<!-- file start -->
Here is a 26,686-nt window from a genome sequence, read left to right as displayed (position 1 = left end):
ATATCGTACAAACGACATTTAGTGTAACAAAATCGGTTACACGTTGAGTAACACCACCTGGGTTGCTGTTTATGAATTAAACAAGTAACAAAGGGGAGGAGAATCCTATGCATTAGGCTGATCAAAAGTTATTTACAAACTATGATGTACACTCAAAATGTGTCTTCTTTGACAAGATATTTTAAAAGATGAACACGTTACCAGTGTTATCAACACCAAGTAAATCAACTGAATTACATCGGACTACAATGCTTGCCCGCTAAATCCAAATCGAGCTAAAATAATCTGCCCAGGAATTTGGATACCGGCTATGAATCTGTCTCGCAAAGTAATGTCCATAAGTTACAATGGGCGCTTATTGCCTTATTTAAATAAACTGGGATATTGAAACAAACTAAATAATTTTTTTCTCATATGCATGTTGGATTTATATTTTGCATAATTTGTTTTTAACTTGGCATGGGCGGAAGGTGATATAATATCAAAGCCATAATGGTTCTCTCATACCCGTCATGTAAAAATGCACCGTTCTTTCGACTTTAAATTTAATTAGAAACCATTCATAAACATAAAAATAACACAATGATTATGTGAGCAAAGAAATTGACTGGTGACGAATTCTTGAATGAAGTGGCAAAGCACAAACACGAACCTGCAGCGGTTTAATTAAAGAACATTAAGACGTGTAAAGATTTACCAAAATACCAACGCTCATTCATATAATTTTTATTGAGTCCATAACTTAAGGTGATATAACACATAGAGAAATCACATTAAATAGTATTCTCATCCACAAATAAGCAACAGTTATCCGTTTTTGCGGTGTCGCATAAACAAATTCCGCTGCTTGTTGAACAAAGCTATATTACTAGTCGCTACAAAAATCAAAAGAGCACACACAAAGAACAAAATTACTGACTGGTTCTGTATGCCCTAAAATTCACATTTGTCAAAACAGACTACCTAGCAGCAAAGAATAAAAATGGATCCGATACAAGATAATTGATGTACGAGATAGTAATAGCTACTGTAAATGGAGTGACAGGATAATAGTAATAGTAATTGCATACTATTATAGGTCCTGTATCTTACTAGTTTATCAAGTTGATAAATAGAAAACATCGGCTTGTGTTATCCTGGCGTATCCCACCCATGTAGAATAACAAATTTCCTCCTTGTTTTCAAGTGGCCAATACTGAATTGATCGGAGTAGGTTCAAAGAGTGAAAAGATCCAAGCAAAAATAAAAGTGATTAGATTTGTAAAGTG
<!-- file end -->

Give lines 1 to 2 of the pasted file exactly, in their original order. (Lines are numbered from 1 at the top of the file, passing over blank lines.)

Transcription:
Here is a 26,686-nt window from a genome sequence, read left to right as displayed (position 1 = left end):
ATATCGTACAAACGACATTTAGTGTAACAAAATCGGTTACACGTTGAGTAACACCACCTGGGTTGCTGTTTATGAATTAAACAAGTAACAAAGGGGAGGAGAATCCTATGCATTAGGCTGATCAAAAGTTATTTACAAACTATGATGTACACTCAAAATGTGTCTTCTTTGACAAGATATTTTAAAAGATGAACACGTTACCAGTGTTATCAACACCAAGTAAATCAACTGAATTACATCGGACTACAATGCTTGCCCGCTAAATCCAAATCGAGCTAAAATAATCTGCCCAGGAATTTGGATACCGGCTATGAATCTGTCTCGCAAAGTAATGTCCATAAGTTACAATGGGCGCTTATTGCCTTATTTAAATAAACTGGGATATTGAAACAAACTAAATAATTTTTTTCTCATATGCATGTTGGATTTATATTTTGCATAATTTGTTTTTAACTTGGCATGGGCGGAAGGTGATATAATATCAAAGCCATAATGGTTCTCTCATACCCGTCATGTAAAAATGCACCGTTCTTTCGACTTTAAATTTAATTAGAAACCATTCATAAACATAAAAATAACACAATGATTATGTGAGCAAAGAAATTGACTGGTGACGAATTCTTGAATGAAGTGGCAAAGCACAAACACGAACCTGCAGCGGTTTAATTAAAGAACATTAAGACGTGTAAAGATTTACCAAAATACCAACGCTCATTCATATAATTTTTATTGAGTCCATAACTTAAGGTGATATAACACATAGAGAAATCACATTAAATAGTATTCTCATCCACAAATAAGCAACAGTTATCCGTTTTTGCGGTGTCGCATAAACAAATTCCGCTGCTTGTTGAACAAAGCTATATTACTAGTCGCTACAAAAATCAAAAGAGCACACACAAAGAACAAAATTACTGACTGGTTCTGTATGCCCTAAAATTCACATTTGTCAAAACAGACTACCTAGCAGCAAAGAATAAAAATGGATCCGATACAAGATAATTGATGTACGAGATAGTAATAGCTACTGTAAATGGAGTGACAGGATAATAGTAATAGTAATTGCATACTATTATAGGTCCTGTATCTTACTAGTTTATCAAGTTGATAAATAGAAAACATCGGCTTGTGTTATCCTGGCGTATCCCACCCATGTAGAATAACAAATTTCCTCCTTGTTTTCAAGTGGCCAATACTGAATTGATCGGAGTAGGTTCAAAGAGTGAAAAGATCCAAGCAAAAATAAAAGTGATTAGATTTGTAAAGTG